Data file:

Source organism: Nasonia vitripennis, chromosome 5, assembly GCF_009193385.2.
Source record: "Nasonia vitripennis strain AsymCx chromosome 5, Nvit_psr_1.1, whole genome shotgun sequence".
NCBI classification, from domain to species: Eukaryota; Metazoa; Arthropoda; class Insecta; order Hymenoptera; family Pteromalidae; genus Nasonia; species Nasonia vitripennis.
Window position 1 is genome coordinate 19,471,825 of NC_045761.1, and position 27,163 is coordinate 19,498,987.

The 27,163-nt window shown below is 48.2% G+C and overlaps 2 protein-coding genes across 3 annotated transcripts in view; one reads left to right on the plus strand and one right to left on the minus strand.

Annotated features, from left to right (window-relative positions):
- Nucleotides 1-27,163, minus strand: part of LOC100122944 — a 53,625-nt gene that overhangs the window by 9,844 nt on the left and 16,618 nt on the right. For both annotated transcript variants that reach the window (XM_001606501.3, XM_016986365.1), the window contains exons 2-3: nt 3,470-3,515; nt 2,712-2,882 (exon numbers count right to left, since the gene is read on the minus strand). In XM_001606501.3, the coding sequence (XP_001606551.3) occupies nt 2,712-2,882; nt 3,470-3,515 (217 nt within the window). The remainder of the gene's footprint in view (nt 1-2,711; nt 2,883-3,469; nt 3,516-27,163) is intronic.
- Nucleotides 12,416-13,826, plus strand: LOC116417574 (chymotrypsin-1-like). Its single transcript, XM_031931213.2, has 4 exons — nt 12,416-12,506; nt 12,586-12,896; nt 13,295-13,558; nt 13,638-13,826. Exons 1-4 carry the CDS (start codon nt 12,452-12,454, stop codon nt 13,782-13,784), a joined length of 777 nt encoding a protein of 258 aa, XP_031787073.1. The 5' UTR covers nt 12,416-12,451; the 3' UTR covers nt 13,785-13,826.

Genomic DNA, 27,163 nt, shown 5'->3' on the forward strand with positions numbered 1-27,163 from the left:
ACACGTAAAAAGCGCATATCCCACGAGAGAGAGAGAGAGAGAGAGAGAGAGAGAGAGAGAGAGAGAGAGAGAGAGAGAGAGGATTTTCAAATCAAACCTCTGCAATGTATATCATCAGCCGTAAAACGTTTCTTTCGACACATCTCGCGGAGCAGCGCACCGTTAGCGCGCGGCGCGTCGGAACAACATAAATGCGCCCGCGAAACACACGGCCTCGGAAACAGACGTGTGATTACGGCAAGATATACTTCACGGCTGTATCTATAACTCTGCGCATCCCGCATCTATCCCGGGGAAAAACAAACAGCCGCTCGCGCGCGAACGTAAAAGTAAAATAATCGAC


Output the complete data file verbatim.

Source organism: Nasonia vitripennis, chromosome 5, assembly GCF_009193385.2.
Source record: "Nasonia vitripennis strain AsymCx chromosome 5, Nvit_psr_1.1, whole genome shotgun sequence".
NCBI classification, from domain to species: Eukaryota; Metazoa; Arthropoda; class Insecta; order Hymenoptera; family Pteromalidae; genus Nasonia; species Nasonia vitripennis.
Window position 1 is genome coordinate 19,471,825 of NC_045761.1, and position 27,163 is coordinate 19,498,987.

The 27,163-nt window shown below is 48.2% G+C and overlaps 2 protein-coding genes across 3 annotated transcripts in view; one reads left to right on the plus strand and one right to left on the minus strand.

Annotated features, from left to right (window-relative positions):
- Nucleotides 1-27,163, minus strand: part of LOC100122944 — a 53,625-nt gene that overhangs the window by 9,844 nt on the left and 16,618 nt on the right. For both annotated transcript variants that reach the window (XM_001606501.3, XM_016986365.1), the window contains exons 2-3: nt 3,470-3,515; nt 2,712-2,882 (exon numbers count right to left, since the gene is read on the minus strand). In XM_001606501.3, the coding sequence (XP_001606551.3) occupies nt 2,712-2,882; nt 3,470-3,515 (217 nt within the window). The remainder of the gene's footprint in view (nt 1-2,711; nt 2,883-3,469; nt 3,516-27,163) is intronic.
- Nucleotides 12,416-13,826, plus strand: LOC116417574 (chymotrypsin-1-like). Its single transcript, XM_031931213.2, has 4 exons — nt 12,416-12,506; nt 12,586-12,896; nt 13,295-13,558; nt 13,638-13,826. Exons 1-4 carry the CDS (start codon nt 12,452-12,454, stop codon nt 13,782-13,784), a joined length of 777 nt encoding a protein of 258 aa, XP_031787073.1. The 5' UTR covers nt 12,416-12,451; the 3' UTR covers nt 13,785-13,826.

Genomic DNA, 27,163 nt, shown 5'->3' on the forward strand with positions numbered 1-27,163 from the left:
ACACGTAAAAAGCGCATATCCCACGAGAGAGAGAGAGAGAGAGAGAGAGAGAGAGAGAGAGAGAGAGAGAGAGAGAGAGAGGATTTTCAAATCAAACCTCTGCAATGTATATCATCAGCCGTAAAACGTTTCTTTCGACACATCTCGCGGAGCAGCGCACCGTTAGCGCGCGGCGCGTCGGAACAACATAAATGCGCCCGCGAAACACACGGCCTCGGAAACAGACGTGTGATTACGGCAAGATATACTTCACGGCTGTATCTATAACTCTGCGCATCCCGCATCTATCCCGGGGAAAAACAAACAGCCGCTCGCGCGCGAACGTAAAAGTAAAATAATCGAC